The Ohio Patrolmen's Benevolent Association (O.P.B.A)
What is Felony Vandalism?
By: Prosecutor Sherri Bevan Walsh
We recently had a case in which the defendant caused damage to a jail after being arrested on misdemeanor charges. While in custody, the defendant urinated throughout the cell and broke the smoke detector and fire alarm, causing the entire jail to be evacuated.
Certainly that sort of damage to government property would warrant a felony charge, right?
The answer depends on two factors: necessity to conducting business and monetary value. First, is the damaged property so crucial that the agency would be forced to shut down without it? And second, is the cost to repair the damage at least $1,000? If the answer to either of those questions is yes, then the perpetrator can be charged with felony vandalism.
According to Ohio law, vandalism is serious physical harm to an occupied structure or its contents. The property must be owned by either a business or a government, and the damage must be reasonably expected based on the actions of the person doing the vandalizing. For example, one can reasonably expect damage from hitting a window with a sledgehammer. One would not expect damage, however, from slamming a door with a glass window in it.
Vandalism can only be charged as a felony if the damaged property is necessary for the operation of a business or government agency or the cost to repair the damage is at least $1,000. If the damage does not meet either of these requirements, the suspect would face misdemeanor charges of criminal damaging (a misdemeanor of the second degree) and/or criminal mischief (a misdemeanor of the third degree). Criminal mischief is a misdemeanor of the first degree if the damage creates personal harm.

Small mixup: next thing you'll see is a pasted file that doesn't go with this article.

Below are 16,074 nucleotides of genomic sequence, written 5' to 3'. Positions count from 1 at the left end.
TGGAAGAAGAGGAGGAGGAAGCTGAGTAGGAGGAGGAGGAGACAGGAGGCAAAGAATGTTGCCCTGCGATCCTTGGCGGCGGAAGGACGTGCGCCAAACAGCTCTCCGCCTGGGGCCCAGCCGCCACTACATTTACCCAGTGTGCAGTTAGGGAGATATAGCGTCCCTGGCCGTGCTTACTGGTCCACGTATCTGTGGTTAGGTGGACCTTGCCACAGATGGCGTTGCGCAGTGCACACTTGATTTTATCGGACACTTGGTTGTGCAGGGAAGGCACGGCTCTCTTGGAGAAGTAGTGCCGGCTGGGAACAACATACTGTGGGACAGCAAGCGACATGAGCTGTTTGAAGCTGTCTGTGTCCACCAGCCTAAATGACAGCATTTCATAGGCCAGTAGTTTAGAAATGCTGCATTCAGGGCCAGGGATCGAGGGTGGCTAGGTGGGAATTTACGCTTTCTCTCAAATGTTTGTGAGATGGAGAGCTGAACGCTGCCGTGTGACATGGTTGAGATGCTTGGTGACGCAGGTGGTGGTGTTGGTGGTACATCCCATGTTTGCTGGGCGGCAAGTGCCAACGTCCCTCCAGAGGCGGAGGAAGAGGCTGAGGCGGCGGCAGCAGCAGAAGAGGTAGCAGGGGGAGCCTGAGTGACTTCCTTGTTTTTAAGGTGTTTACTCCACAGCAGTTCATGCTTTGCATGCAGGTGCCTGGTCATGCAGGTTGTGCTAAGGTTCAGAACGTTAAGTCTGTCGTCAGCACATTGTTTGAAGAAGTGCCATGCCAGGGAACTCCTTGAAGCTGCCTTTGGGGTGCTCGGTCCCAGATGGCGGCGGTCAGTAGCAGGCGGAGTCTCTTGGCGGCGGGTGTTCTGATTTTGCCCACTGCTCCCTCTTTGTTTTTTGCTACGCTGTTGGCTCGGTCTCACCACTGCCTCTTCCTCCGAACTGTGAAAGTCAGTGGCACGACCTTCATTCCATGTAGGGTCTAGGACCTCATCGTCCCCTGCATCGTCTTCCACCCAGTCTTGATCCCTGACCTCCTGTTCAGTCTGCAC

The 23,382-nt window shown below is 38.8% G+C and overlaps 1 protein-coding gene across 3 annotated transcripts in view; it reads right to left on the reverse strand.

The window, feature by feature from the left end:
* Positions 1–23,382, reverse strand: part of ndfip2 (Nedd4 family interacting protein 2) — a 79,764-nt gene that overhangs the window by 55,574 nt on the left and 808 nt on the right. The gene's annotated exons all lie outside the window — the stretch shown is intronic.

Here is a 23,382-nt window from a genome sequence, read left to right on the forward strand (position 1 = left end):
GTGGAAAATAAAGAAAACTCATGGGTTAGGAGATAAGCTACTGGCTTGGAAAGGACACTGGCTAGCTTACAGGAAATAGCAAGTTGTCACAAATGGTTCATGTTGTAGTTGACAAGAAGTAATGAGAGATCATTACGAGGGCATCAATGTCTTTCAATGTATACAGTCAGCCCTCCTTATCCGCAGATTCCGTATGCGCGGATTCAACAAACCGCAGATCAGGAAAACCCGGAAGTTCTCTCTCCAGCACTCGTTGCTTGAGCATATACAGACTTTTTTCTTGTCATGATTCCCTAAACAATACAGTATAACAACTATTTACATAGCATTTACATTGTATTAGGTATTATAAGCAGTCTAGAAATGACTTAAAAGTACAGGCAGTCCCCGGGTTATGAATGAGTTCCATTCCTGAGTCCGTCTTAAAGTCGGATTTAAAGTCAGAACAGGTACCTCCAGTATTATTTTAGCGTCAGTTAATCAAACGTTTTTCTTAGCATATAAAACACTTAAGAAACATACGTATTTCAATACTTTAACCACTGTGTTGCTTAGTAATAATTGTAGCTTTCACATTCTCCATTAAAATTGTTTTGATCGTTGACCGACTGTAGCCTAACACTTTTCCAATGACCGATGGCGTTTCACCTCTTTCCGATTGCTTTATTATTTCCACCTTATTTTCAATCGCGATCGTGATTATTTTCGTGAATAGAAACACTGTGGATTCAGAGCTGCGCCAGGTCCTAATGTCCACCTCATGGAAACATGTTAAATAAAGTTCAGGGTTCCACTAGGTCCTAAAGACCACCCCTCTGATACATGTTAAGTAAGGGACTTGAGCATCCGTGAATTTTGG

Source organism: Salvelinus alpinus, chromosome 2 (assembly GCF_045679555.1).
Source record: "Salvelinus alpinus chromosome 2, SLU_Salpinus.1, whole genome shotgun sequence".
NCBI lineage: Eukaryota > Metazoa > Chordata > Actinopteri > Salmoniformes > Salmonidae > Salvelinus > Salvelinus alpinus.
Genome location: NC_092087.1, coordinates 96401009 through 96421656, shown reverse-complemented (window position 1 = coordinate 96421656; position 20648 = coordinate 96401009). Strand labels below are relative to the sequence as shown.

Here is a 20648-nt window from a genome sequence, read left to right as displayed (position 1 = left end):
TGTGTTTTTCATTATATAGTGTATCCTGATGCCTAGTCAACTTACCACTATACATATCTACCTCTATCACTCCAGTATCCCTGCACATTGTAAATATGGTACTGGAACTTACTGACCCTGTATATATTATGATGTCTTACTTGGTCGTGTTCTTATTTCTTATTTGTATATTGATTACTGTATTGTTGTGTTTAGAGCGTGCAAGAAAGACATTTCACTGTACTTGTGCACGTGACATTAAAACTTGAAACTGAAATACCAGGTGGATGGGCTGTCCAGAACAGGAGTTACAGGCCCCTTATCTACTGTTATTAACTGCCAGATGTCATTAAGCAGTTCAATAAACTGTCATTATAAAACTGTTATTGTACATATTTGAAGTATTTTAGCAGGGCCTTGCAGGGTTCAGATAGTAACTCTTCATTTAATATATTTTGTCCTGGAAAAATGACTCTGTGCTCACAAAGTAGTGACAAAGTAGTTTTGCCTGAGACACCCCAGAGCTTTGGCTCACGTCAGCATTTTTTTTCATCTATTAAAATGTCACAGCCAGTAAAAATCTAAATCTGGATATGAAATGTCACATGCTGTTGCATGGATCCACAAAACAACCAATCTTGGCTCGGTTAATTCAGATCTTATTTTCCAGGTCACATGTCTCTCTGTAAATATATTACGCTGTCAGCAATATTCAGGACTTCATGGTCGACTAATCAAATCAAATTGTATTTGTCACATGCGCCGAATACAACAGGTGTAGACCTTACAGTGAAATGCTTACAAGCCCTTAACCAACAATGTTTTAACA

Necessity can be a point of contention between the victim and the legal system. In the eyes of the law, not every object used in the course of business falls into the necessary category. Necessary means the business or agency could not operate without it. For example, a dentist cannot conduct his business without his drill. If one of his windows is broken, on the other hand, he can still see his patients.
Because one of the criteria for felony vandalism is the cost to replace, repair and/or clean the damaged property, it is important to be able to calculate the monetary value of the damage. This is also important for determining the level of the felony. Vandalism is a felony of the fifth degree when the cost of repairs is less than $7,500. It becomes a felony of the fourth degree when the cost of repairs is $7,500 to $150,000. And vandalism is a felony of the third degree if the cost of repairs is more than $150,000.
Damage to an individual’s property that is not used in business or to an unoccupied structure does not constitute vandalism. Both of these would fall under criminal damaging. Depending on the surrounding circumstances and how the property was damaged, there could also be felony charges. For example, setting fire to an abandoned house would result in arson charges. Destroying someone’s flat-screen TV and living room furniture, although likely to cause more than $1,000 in damage, would result in burglary charges. Breaking the engine in a motorboat sitting in someone’s driveway, though, would only result in criminal damaging charges.
Simply being government property is not enough to elevate a vandalism charge from a misdemeanor to a felony. However, some courts have ruled that law enforcement property is necessary for doing business. Therefore, there is an argument that damage to jail cells, breathalyzers, cruisers and other items used by law enforcement do not need to meet the $1,000 threshold in order to warrant a felony charge. Damage to government property not valued over $1,000 is handled on a case by case basis, so you should consult your county prosecutor’s office.